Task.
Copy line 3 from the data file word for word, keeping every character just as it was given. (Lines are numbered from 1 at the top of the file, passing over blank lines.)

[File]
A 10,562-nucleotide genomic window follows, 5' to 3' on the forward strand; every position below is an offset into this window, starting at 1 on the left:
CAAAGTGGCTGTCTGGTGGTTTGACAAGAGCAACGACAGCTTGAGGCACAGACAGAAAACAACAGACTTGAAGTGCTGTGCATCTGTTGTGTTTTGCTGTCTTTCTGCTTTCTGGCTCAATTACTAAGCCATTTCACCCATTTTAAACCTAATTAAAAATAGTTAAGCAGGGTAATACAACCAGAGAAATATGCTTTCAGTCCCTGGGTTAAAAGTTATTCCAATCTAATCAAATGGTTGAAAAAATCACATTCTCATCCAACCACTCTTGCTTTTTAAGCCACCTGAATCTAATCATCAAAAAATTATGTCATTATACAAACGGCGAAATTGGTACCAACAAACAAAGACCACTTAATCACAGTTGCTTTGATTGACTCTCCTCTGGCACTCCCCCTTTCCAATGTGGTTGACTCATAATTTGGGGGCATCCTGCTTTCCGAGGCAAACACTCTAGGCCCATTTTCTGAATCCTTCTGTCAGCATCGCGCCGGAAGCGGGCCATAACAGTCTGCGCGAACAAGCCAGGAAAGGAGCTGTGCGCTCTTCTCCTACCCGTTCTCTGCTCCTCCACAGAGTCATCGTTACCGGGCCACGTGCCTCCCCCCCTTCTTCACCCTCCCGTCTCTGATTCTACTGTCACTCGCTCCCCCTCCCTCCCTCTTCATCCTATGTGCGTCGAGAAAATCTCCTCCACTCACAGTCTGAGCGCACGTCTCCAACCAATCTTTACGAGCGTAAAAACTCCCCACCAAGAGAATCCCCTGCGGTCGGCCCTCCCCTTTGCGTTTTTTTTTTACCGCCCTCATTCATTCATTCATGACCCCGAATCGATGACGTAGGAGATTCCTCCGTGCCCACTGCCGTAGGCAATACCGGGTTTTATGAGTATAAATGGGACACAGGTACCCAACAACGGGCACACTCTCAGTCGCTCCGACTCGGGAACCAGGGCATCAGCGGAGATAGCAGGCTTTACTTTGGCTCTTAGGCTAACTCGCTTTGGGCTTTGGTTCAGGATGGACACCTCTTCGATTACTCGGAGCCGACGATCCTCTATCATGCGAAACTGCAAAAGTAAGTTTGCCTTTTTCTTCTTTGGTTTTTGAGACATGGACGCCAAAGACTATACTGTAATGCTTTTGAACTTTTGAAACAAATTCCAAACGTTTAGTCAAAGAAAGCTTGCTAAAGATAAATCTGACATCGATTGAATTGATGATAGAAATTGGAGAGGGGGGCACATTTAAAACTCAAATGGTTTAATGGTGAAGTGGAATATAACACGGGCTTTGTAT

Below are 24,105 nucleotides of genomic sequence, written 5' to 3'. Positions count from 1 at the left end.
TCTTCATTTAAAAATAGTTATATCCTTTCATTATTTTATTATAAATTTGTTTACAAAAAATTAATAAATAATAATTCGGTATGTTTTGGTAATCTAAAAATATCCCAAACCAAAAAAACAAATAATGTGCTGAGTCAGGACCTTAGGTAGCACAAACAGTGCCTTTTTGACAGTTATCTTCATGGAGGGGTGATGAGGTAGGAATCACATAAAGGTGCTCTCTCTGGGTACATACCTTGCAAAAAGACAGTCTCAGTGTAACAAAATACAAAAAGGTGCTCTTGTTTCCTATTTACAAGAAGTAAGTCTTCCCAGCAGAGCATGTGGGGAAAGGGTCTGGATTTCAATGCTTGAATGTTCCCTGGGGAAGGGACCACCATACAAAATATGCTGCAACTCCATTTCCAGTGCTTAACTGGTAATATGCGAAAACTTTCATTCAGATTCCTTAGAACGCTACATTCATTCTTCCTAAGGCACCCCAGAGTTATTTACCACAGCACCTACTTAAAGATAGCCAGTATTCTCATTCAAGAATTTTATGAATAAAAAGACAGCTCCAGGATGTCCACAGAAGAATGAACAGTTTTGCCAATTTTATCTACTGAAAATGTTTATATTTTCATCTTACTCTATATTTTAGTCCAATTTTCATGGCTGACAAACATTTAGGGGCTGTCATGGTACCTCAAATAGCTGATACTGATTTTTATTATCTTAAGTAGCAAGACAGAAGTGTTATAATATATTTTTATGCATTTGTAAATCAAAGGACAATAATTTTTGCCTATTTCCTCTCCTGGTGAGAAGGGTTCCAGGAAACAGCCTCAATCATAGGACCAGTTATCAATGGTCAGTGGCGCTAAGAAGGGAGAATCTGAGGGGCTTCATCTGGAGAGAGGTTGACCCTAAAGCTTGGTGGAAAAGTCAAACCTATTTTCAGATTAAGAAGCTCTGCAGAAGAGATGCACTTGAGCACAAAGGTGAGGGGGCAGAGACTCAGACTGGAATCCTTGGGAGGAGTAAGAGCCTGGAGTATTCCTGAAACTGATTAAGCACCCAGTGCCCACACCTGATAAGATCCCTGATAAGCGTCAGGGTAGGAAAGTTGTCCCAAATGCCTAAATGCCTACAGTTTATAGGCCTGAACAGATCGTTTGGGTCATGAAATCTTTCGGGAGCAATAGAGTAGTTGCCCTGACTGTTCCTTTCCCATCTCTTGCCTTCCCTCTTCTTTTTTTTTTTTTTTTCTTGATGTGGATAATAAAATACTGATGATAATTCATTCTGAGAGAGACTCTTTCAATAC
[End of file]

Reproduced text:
Below are 24,105 nucleotides of genomic sequence, written 5' to 3'. Positions count from 1 at the left end.